Think back to the time you’d spend with your coworkers in person.
Spending most of our time with the people we relied on to finish projects and conducted business with helped us learn their body language and social cues.
You could probably sense your boss was having a bad or off day without speaking to him or her. A particular look, body position or way of reacting to your wave hello would speak volumes.
The majority of us don’t have the luxury of those in-person cues now that remote working has become the new normal. But if you pay close attention on your next Zoom call, there are nonverbal cues we can all still pick up on virtually that can help us decipher how best to approach coworkers and clients.
Here are just a few nonverbal cues to keep an eye out for on your next video call, email interaction or work messenger chat.
1. Arm positioning
Of course, there will always be those video call participants who angle their camera just close enough to cut out any view of their arms or hands. But the next time you find yourself on a call where you can see others’ arm positioning, pay attention to how they appear.
If arms are crossed, this could signify that the person is not receptive to the information being suggested on the call. If the person is not using any hand or arm movements, this can be perceived as a sign of indifference. The later these meetings occur, the more likely it may be that arm positions and movements are less frequent or overt.
If someone on the call who’s relying on hand gestures to get their point across, this could be intentional. Hand gestures leveraged at strategic points of a presentation or conversation can help emphasize a specific idea or suggestion they’re communicating. If you see this used on your next call, it may be beneficial to bring up this point during your next meeting with the person, which’s considered important to them.
2. Lip positioning
Is there a participant on your call who continues to keep their lips pursed?
If you notice this behavior suddenly or through the duration of the call, it could indicate that this person has something to contribute but keeps getting interrupted or hasn’t been allowed to add to the conversation.
If you’re running the meeting, asking if they have any thoughts to share or inviting their feedback can go a long way in building and strengthening your virtual rapport.
If you haven’t heard this term before, chances are you’ve seen it used by a CEO, department head or another authority figure during a virtual conference but didn’t know the name for it.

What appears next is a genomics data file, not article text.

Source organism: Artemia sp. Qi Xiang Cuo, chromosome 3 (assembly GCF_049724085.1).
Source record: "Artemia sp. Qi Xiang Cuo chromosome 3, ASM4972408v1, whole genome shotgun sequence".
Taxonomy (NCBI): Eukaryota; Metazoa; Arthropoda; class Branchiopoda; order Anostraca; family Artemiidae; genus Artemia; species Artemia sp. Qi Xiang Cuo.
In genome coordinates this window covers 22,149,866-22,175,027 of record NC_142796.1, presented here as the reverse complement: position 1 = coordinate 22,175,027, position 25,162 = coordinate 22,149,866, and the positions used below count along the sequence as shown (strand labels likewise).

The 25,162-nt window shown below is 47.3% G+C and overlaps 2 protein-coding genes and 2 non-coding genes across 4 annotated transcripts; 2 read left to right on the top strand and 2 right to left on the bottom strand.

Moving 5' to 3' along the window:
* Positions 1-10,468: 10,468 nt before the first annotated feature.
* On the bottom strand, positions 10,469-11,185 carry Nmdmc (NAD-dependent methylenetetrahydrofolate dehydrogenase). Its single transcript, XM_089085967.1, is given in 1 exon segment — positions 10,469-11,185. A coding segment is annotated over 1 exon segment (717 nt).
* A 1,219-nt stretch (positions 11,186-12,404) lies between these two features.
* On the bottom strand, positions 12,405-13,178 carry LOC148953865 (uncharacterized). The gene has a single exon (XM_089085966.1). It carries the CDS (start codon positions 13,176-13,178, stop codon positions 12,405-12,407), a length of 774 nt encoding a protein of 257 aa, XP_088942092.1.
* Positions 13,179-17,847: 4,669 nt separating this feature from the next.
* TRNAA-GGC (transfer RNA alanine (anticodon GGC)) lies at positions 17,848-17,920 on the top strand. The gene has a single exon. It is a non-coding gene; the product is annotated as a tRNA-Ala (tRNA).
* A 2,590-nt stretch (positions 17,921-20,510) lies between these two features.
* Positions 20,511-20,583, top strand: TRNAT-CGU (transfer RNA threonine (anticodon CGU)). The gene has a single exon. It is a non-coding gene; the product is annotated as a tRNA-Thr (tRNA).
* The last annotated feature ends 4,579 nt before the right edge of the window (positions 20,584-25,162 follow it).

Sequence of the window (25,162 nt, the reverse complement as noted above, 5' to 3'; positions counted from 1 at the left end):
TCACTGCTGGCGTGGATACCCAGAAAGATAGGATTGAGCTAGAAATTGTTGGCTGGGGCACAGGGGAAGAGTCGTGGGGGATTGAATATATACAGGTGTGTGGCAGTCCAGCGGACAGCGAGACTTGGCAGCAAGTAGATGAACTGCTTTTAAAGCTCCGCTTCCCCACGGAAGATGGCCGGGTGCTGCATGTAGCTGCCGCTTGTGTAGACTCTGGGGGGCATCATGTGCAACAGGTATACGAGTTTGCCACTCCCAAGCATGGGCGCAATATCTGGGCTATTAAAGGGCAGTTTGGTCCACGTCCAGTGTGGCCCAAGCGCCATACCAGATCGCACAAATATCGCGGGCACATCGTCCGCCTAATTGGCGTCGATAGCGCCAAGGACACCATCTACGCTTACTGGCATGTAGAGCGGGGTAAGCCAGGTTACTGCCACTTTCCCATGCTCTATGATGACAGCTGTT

Steepling is when a person takes both hands and presses their fingertips into each other, forming what looks like a steeple. If the person on your call is doing this as they’re speaking or listening, it indicates that they feel a sense of authority over the subject at hand.
Identifying steepling from others on a work call can help know where they stand on an issue, but it can also be used to communicate your confidence on video calls.
If you’re not sure how a certain video call or interaction is going, one nonverbal cue that can both help indicate the tone – and help you shift it – is mimicking.
We subconsciously mimic the movements of people we like and admire. If you notice someone on your video call mirroring your body movements, it can be a sign that the call is going well and that this person respects you.
Similarly, consciously reflecting a person on a video call can help you subconsciously put them at ease – which may make that weekly standing meeting you typically dread a lot more palatable.
Still having trouble reading the digital room? Give these tips a try:
1. Disable the view of yourself on video calls
How can you observe nonverbal cues when you’re too concerned with your appearance?
This quick change will help keep you focused on others rather than yourself.
2. Increase your video view space
Being too close in view to your camera can be overwhelming for other participants.
Instead, zoom out, so you’re more than just a floating head on your next video conference call, and take note of the difference it makes in how others interact with you.
3. Don’t take virtual interactions too personally
That’s not to say you should allow video participants to mistreat you or continually speak to you rudely or unpleasantly.
But as we continue to conduct business out of our personal spaces, it’s worth considering that perhaps a coworker or client’s mood on a particular day may have nothing to do with you – and everything to do with an interaction that happened at home before the meeting.
However, if you continue to find yourself having negative experiences with a certain coworker or client, it may be worth bringing up to your superior or HR.